Articles Posted in DOJ compliance programs

Russian telecom companyRussia-based Mobile TeleSystems PJSC (MTS), the largest mobile telecommunications company in that country and an issuer of publicly traded securities in the United States, has settled with the Department of Justice and Securities and Exchange Commission (SEC) paying $850 million to resolve charges of paying bribes in Uzbekistan.  A former Uzbek official who is the daughter of the former president of Uzbekistan and the former CEO of Uzdunrobita LLC, another MTS subsidiary, were said to have participated in a bribery and money laundering scheme involving more than $865 million in bribes from MTS, VimpelCom Limited (now VEON) and Telia Company AB (Telia) to the former Uzbek official in order to secure her assistance in entering and maintaining their business operations in Uzbekistan’s telecommunications market.

Assistant Attorney General Brian A. Benczkowski of the Justice Department’s Criminal Division, U.S. Attorney Geoffrey S. Berman of the Southern District of New York, Special Agent in Charge Raymond Villanueva of U.S. Immigration and Customs Enforcement’s Homeland Security Investigations (HSI) Washington, D.C. and Chief Don Fort of IRS Criminal Investigation (IRS-CI) made the announcement.

Gulnara Karimova, 46, a citizen of Uzbekistan, was charged in an indictment filed in the Southern District of New York on March 7 with one count of conspiracy to commit money laundering.  Karimova is a former Uzbek official who allegedly had influence over the Uzbek governmental body that regulated the telecom industry.  Bekhzod Akhmedov, 44, a citizen of Uzbekistan and the former Uzbek executive, was charged in the same indictment with one count of conspiracy to violate the Foreign Corrupt Practices Act (FCPA), two counts of violating the FCPA, and one count of conspiracy to commit money laundering.  Karimova’s and Akhmedov’s case is assigned to U.S. District Judge Kimba Wood of the Southern District of New York.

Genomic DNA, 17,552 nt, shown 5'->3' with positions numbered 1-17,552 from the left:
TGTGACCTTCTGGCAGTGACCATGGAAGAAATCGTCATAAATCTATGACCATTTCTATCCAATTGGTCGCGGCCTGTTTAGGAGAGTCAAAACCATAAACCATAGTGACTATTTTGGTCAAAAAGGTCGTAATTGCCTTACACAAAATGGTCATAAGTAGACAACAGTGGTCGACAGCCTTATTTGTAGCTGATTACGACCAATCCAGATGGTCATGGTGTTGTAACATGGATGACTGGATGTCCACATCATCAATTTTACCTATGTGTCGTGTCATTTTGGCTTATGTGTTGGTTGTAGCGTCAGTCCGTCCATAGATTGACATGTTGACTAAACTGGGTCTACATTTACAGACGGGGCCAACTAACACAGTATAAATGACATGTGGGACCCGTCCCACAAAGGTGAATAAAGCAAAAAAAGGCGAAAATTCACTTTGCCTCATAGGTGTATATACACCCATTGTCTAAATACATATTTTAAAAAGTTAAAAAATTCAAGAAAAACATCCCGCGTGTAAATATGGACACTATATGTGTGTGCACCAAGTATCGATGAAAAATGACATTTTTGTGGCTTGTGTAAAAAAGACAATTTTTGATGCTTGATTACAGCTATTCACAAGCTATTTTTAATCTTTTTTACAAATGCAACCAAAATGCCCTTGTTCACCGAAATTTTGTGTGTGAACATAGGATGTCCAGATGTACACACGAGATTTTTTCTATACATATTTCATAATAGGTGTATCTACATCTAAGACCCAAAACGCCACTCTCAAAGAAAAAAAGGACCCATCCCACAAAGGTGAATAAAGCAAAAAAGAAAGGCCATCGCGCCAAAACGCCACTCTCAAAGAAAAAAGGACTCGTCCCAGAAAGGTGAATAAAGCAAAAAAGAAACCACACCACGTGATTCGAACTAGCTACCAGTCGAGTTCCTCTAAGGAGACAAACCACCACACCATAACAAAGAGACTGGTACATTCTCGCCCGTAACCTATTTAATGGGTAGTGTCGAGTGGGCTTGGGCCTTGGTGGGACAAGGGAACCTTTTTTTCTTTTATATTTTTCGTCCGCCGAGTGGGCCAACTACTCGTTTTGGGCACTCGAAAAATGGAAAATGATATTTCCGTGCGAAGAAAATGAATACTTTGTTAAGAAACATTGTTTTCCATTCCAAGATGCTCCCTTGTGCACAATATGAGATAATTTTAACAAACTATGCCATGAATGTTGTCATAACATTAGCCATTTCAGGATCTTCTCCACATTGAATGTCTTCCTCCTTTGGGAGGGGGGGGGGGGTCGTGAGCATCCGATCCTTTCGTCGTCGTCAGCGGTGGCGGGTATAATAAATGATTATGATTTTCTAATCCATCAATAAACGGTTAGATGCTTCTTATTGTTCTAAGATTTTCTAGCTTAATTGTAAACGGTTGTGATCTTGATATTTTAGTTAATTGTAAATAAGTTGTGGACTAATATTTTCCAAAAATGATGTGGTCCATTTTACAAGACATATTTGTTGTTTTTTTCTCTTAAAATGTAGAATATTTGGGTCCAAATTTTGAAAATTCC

The US Department of Justice (DOJ) is changing its focus to make sure companies create and implement strong regulatory compliance programs. The Department has actually hired a special lawyer whose title will be the Compliance Counsel, Hui Chen. Her job, according to the DOJ, will be to go out and to test the validity of the company’s claims about its regulatory compliance programs to make sure they are not just window dressing.

Chen was selected because of her substantial in-house compliance experience across diverse industries, including the financial, pharmaceutical and software technology sectors. Chen most recently headed Standard Chartered Bank’s global anti-bribery and corruption program. She previously served as an Assistant US Attorney in Brooklyn, New York.

The DOJ is no  longer willing to accept a company’s representations about the  strength of its compliance program.  The Compliance Counsel’s assessment is expected to influence the DOJ’s charging decisions as well as any remedial measures the DOJ may require a company to undertake, including whether to impose a compliance monitor.